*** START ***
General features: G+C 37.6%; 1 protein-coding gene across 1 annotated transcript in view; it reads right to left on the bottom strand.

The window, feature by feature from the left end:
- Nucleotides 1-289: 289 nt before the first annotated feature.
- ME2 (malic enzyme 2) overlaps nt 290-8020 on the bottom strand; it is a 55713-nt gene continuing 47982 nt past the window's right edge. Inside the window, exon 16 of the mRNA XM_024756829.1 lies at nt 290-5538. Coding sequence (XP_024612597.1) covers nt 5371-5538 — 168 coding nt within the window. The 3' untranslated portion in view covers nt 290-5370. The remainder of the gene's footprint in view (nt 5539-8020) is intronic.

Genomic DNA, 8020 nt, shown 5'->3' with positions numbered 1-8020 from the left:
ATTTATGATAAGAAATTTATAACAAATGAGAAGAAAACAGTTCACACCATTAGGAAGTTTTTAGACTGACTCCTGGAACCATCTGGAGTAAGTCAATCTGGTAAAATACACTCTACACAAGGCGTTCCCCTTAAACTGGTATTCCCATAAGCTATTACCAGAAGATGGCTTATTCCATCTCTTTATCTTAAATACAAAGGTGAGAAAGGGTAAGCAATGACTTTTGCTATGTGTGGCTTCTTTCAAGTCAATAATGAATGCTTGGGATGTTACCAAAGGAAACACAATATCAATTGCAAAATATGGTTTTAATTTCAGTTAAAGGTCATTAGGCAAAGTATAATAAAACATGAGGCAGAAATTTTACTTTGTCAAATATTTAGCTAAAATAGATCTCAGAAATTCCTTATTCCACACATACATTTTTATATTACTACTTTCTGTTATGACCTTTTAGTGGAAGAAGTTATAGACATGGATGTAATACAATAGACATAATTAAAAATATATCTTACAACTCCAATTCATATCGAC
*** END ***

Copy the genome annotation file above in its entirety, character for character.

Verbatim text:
General features: G+C 37.6%; 1 protein-coding gene across 1 annotated transcript in view; it reads right to left on the bottom strand.

The window, feature by feature from the left end:
- Nucleotides 1-289: 289 nt before the first annotated feature.
- ME2 (malic enzyme 2) overlaps nt 290-8020 on the bottom strand; it is a 55713-nt gene continuing 47982 nt past the window's right edge. Inside the window, exon 16 of the mRNA XM_024756829.1 lies at nt 290-5538. Coding sequence (XP_024612597.1) covers nt 5371-5538 — 168 coding nt within the window. The 3' untranslated portion in view covers nt 290-5370. The remainder of the gene's footprint in view (nt 5539-8020) is intronic.

Genomic DNA, 8020 nt, shown 5'->3' with positions numbered 1-8020 from the left:
ATTTATGATAAGAAATTTATAACAAATGAGAAGAAAACAGTTCACACCATTAGGAAGTTTTTAGACTGACTCCTGGAACCATCTGGAGTAAGTCAATCTGGTAAAATACACTCTACACAAGGCGTTCCCCTTAAACTGGTATTCCCATAAGCTATTACCAGAAGATGGCTTATTCCATCTCTTTATCTTAAATACAAAGGTGAGAAAGGGTAAGCAATGACTTTTGCTATGTGTGGCTTCTTTCAAGTCAATAATGAATGCTTGGGATGTTACCAAAGGAAACACAATATCAATTGCAAAATATGGTTTTAATTTCAGTTAAAGGTCATTAGGCAAAGTATAATAAAACATGAGGCAGAAATTTTACTTTGTCAAATATTTAGCTAAAATAGATCTCAGAAATTCCTTATTCCACACATACATTTTTATATTACTACTTTCTGTTATGACCTTTTAGTGGAAGAAGTTATAGACATGGATGTAATACAATAGACATAATTAAAAATATATCTTACAACTCCAATTCATATCGAC